Use Package Scope with Inner Classes

Use Package Scope with Inner Classes

Consider the following class definition:
public class Foo {
    private int mValue;

    public void run() {
        Inner in = new Inner();
        mValue = 27;
        in.stuff();
    }

    private void doStuff(int value) {
        System.out.println("Value is " + value);
    }

    private class Inner {
        void stuff() {
            Foo.this.doStuff(Foo.this.mValue);
        }
    }
}
The key things to note here are that we define an inner class (Foo$Inner) that directly accesses a private method and a private instance field in the outer class. This is legal, and the code prints "Value is 27" as expected.
The problem is that Foo$Inner is technically (behind the scenes) a totally separate class, which makes direct access to Foo's private members illegal. To bridge that gap, the compiler generates a couple of synthetic methods:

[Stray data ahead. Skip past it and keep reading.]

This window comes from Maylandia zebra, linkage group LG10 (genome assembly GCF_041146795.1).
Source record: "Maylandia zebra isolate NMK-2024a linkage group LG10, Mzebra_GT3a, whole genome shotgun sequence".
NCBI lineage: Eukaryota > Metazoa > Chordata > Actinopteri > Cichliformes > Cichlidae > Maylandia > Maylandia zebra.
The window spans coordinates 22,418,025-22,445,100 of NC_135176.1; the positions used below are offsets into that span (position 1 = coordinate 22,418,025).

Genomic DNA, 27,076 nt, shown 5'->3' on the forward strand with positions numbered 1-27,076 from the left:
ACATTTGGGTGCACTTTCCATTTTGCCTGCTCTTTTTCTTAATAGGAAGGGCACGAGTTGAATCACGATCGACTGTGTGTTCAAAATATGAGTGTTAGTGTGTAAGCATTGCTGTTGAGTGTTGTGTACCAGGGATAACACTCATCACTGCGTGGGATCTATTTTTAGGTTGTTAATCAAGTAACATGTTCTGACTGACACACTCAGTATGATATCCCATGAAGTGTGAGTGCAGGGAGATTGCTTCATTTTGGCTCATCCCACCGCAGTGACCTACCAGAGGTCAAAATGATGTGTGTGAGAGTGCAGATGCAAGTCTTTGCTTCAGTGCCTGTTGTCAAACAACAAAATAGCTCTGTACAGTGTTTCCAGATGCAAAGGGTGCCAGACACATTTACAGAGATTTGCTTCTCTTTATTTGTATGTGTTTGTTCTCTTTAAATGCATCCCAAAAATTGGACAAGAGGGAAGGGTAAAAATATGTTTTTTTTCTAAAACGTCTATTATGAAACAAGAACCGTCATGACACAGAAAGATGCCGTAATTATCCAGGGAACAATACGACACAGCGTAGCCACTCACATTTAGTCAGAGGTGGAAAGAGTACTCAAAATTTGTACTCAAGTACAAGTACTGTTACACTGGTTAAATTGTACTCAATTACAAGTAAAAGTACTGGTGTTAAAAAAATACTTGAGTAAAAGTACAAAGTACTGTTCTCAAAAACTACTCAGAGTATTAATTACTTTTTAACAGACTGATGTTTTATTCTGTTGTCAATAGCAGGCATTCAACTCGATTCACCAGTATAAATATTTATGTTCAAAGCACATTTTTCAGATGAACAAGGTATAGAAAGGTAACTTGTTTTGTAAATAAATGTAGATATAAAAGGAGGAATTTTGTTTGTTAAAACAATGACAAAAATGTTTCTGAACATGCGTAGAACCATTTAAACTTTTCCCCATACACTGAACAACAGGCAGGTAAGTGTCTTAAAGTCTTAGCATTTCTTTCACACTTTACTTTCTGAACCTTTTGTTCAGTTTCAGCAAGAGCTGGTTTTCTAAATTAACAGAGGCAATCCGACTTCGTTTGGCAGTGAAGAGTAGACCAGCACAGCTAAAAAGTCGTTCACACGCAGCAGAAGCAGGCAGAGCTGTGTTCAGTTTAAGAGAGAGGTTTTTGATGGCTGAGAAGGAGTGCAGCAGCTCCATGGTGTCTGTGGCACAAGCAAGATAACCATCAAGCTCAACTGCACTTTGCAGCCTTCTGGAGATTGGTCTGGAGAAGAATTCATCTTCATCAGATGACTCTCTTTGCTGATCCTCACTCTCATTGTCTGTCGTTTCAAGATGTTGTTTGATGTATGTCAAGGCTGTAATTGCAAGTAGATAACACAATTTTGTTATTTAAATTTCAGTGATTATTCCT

/*package*/ static int Foo.access$100(Foo foo) {
    return foo.mValue;
}
/*package*/ static void Foo.access$200(Foo foo, int value) {
    foo.doStuff(value);
}
The inner-class code calls these static methods whenever it needs to access the "mValue" field or invoke the "doStuff" method in the outer class. What this means is that the code above really boils down to a case where you're accessing member fields through accessor methods instead of directly. Earlier we talked about how accessors are slower than direct field accesses, so this is an example of a certain language idiom resulting in an "invisible"performance hit.
We can avoid this problem by declaring fields and methods accessed by inner classes to have package scope, rather than private scope. This runs faster and removes the overhead of the generated methods. (Unfortunately it also means the fields could be accessed directly by other classes in the same package, which runs counter to the standard OO practice of making all fields private. Once again, if you're designing a public API you might want to carefully consider using this optimization.)

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